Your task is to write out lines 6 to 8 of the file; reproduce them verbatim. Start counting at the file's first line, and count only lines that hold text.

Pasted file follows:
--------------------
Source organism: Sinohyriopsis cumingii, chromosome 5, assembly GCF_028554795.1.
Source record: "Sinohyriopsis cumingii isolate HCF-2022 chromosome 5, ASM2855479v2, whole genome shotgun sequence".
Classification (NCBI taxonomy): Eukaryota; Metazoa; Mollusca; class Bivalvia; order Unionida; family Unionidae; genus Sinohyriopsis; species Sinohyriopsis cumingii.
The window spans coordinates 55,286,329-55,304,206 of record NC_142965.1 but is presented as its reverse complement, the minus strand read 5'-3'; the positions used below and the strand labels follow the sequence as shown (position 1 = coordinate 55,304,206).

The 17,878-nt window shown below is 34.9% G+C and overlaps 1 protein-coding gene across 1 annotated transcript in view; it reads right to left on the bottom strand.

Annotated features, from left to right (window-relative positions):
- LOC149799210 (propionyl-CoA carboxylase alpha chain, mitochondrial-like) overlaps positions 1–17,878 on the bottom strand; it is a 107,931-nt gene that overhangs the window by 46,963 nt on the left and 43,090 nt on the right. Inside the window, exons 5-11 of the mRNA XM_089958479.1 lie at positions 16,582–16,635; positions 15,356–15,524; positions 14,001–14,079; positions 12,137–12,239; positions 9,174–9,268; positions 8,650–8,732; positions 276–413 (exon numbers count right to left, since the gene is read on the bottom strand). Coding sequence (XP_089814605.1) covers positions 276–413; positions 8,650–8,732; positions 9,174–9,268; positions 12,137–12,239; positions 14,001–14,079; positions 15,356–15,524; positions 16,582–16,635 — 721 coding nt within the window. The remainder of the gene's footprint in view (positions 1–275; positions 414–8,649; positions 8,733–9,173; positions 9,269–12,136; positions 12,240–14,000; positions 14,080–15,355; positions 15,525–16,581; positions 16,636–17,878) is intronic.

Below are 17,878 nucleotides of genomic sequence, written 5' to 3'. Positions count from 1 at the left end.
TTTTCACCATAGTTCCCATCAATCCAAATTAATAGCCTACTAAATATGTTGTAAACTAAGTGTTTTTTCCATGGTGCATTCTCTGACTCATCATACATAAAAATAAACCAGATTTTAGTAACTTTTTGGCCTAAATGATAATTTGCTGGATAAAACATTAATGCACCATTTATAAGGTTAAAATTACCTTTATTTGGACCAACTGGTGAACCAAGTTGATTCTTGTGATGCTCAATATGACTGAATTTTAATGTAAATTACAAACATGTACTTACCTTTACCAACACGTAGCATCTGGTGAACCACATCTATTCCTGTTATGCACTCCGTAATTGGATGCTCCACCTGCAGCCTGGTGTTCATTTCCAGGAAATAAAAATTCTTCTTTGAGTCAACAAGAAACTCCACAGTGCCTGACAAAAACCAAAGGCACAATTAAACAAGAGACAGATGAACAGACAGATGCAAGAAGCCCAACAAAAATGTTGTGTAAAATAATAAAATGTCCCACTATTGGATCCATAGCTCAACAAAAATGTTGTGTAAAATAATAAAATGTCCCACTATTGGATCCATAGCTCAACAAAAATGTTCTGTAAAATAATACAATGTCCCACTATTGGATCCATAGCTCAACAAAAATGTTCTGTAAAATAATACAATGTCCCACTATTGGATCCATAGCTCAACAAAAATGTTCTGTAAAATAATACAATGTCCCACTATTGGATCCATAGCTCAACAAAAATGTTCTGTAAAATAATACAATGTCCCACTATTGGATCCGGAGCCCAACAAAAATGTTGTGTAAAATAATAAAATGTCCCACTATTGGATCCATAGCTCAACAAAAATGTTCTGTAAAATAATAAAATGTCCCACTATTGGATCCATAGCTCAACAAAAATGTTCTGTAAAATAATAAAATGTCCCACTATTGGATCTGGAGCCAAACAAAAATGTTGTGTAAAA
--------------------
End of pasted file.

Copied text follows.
Annotated features, from left to right (window-relative positions):
- LOC149799210 (propionyl-CoA carboxylase alpha chain, mitochondrial-like) overlaps positions 1–17,878 on the bottom strand; it is a 107,931-nt gene that overhangs the window by 46,963 nt on the left and 43,090 nt on the right. Inside the window, exons 5-11 of the mRNA XM_089958479.1 lie at positions 16,582–16,635; positions 15,356–15,524; positions 14,001–14,079; positions 12,137–12,239; positions 9,174–9,268; positions 8,650–8,732; positions 276–413 (exon numbers count right to left, since the gene is read on the bottom strand). Coding sequence (XP_089814605.1) covers positions 276–413; positions 8,650–8,732; positions 9,174–9,268; positions 12,137–12,239; positions 14,001–14,079; positions 15,356–15,524; positions 16,582–16,635 — 721 coding nt within the window. The remainder of the gene's footprint in view (positions 1–275; positions 414–8,649; positions 8,733–9,173; positions 9,269–12,136; positions 12,240–14,000; positions 14,080–15,355; positions 15,525–16,581; positions 16,636–17,878) is intronic.

Below are 17,878 nucleotides of genomic sequence, written 5' to 3'. Positions count from 1 at the left end.